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Veasey’s Congressional plan

We didn’t get a Congressional map from the Senate Redistricting Committee, though we may now get one in a special session but that didn’t stop State Rep. Marc Veasey from drawing his own before sine die.

In Veasey’s map, thirteen of the state’s 36 districts would be minority districts, all of which would lean Democrat, along with one in Travis County. The other 22 districts would lean Republican.

Veasey said he was using the “same logic” Republicans used in 2003 redistricting in arguing that 55 percent of the seats should favor Republicans because 55 percent of the state voted Republican at the time.

“A certain percentage of the population is African-American and Latino and a certain number of seats should be as well,” Veasey said.

Part of Veasey’s motivation in presenting his own map was to promote his approach to redistrict his home of southeast Fort Worth. The African-American community is still smarting from 2003 redistricting, when it was drawn into Denton County-based District 26, now held by U.S. Rep. Michael Burgess, R-Lewisville. In Veasey’s map, the community would be part of District 35, an African-American district which would also include southeast Arlington and southwest Dallas.

“I wanted to do this for folks in my district who felt they had been wronged last time,” Veasey said.

Veasey emphasized that his map still provides plenty of political opportunities for “the next young stable of leaders in the Republican Party” citing Anglo state representatives Kelly Hancock of Fort Worth, Ken Paxton of McKinney and Van Taylor of Plano.

“It doesn’t take away any opportunities from the Van Taylors and Kelly Hancocks or anyone like that who are future leaders in the Republican Party…Their communities that they represent still have more opportunities than Black and Latino,” Veasey said.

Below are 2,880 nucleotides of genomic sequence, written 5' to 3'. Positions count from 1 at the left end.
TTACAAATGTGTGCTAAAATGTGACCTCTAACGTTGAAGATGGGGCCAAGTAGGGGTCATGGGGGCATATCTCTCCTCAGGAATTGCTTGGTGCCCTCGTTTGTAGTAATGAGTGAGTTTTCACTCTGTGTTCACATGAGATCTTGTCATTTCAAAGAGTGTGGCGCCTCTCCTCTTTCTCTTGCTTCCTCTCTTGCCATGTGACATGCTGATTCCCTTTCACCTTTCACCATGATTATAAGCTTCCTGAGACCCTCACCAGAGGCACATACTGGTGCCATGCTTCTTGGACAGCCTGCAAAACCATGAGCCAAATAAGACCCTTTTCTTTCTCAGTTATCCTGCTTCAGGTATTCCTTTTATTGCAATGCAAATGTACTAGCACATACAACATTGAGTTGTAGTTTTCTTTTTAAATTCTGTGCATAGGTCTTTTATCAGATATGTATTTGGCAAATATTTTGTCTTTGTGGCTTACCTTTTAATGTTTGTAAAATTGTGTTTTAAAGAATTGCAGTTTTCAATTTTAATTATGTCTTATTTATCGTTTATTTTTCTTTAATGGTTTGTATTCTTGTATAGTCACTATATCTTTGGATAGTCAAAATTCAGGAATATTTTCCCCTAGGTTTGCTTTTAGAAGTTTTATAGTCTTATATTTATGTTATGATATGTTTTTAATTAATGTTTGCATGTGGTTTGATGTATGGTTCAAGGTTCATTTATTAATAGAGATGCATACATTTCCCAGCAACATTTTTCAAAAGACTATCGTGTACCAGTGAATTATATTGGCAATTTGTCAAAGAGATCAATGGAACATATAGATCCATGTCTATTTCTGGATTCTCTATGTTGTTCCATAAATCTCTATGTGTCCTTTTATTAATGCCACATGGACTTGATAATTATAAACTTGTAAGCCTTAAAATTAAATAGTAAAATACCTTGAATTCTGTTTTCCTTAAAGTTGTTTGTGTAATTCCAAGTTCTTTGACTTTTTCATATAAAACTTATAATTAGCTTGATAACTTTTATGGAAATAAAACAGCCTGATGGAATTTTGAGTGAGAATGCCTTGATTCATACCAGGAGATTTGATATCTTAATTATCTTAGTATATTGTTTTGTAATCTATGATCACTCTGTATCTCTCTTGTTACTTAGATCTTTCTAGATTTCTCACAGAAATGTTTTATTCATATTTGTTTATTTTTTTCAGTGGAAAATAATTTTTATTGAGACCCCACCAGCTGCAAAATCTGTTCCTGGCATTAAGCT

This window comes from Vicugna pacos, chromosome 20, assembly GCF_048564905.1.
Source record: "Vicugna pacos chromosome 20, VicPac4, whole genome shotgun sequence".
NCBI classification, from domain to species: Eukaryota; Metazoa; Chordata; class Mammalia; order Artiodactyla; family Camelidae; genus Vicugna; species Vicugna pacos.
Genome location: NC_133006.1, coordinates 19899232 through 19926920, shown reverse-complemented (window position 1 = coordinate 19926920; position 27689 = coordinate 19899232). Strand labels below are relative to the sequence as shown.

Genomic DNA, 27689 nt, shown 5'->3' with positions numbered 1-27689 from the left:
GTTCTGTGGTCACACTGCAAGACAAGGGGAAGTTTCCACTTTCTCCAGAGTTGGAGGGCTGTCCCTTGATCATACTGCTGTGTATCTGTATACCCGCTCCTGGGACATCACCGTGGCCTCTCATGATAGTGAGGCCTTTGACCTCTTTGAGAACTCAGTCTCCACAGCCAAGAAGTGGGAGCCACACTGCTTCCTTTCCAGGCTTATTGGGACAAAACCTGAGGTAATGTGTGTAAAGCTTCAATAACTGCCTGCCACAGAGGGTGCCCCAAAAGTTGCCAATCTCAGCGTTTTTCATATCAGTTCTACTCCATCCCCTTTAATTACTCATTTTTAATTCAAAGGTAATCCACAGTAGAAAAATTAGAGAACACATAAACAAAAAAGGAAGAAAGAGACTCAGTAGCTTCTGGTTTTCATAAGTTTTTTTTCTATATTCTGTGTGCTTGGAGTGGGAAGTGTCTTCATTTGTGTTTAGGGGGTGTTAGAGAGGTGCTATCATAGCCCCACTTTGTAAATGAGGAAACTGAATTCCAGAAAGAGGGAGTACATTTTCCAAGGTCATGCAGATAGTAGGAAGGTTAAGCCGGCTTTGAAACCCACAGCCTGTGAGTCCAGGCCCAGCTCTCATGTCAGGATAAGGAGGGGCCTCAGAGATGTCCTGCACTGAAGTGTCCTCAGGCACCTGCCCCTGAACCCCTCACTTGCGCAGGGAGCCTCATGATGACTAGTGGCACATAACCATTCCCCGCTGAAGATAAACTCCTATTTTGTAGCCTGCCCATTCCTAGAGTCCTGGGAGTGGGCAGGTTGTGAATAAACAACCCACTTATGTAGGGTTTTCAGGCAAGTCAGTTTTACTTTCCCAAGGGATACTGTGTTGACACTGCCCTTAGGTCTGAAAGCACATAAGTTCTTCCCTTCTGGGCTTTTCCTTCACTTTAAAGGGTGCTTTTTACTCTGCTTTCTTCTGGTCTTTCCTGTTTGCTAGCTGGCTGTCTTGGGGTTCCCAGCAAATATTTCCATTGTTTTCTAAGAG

Of course, the Republicans drew a map that was intended to give them far more than 55% of the seats, but that’s neither here nor there. Veasey’s plan is Plan C121, so let’s look at some pictures.

Dallas and Tarrant Counties

According to Veasey’s press release, which is beneath the fold, CD34 is a “new, effective Latino Opportunity District” and CD35 is a “new, effective African American Opportunity District”. I would have to check to see if CD35 includes Rep. Veasey’s home precinct, but I’d be shocked if it didn’t.

South Texas

CD33 is “a new, effective Latino Opportunity District in South Texas.” No room here for Aaron Pena, that’s for sure. The interesting thing is that CD33 continues up into Bexar County, where it takes over a lot of the turf currently in CD23. CD23 in turn gets shifted to the east, while CD28 takes over the western portion of what had been CD23. Here’s a look at the new CD23 and the districts around it:

Central Texas

CD23 would be the “new” Central Texas district in this plan; it would clearly lean Democratic, as would CD27 in South Texas. Veasey’s plan gets to 14 Democratic seats, which by the way is only 39% of 36 total seats and thus still quite reasonable for the Republicans even if you think 2010 was a normal year, by adding those two currently R-held seats to the three new Democratic ones. The district that really interests me in this map is CD31. There’s a piece of Bell County in that district that I can’t quantify, but here are the Sam Houston numbers for the other counties from 2008:

County Wainwright Houston ============================ Blanco 2,951 1,490 Burnet 10,764 4,903 Hays 26,845 26,389 Williamson 81,458 61,782 Total 122,018 94,564

That’s a 56% Republican district, with the population centers of Williamson and Hays trending blue. That would be a district to watch.

Finally, the new Republican district:

Harris County and Southeast Texas

No new Latino district for Harris County, which as Greg notes stands in contrast to MALDEF’s vision. Basically, CD02 takes up more turf and shifts west. CD36 is an amalgam of territory from CDs 02, 08, 14, and 22 and would certainly be Republican. A piece of it is in Harris as well. CD10 becomes solid red as it sheds Travis County and becomes the fourth CD with a piece of Fort Bend. For comparison’s sake, here’s the same area as it is today:

Harris and its environs today

While this is all mostly an academic exercise, as Veasey’s map is hardly likely to get debated, there is a reason for this beyond showing what could be, and that’s showing a court what could be.

Sen. Kel Seliger said his redistricting committee ran out of time, but did produce a map that a federal judge could consider. The committee has not made the map public, and Seliger would not characterize what his map would do in terms of ethnic representation.

“We will take our product … and ask our state officers to present this product to the court as our answer to the legal proceeding,” Seliger said. The court “will get dozens and dozens of them and ours will be a good deal more credible than almost all of them.”

Fort Worth Rep. Marc Veasey, a Democrat on the House redistricting committee, also produced a map that will go before the court. He says his would create two Hispanic-opportunity districts and one African-American district.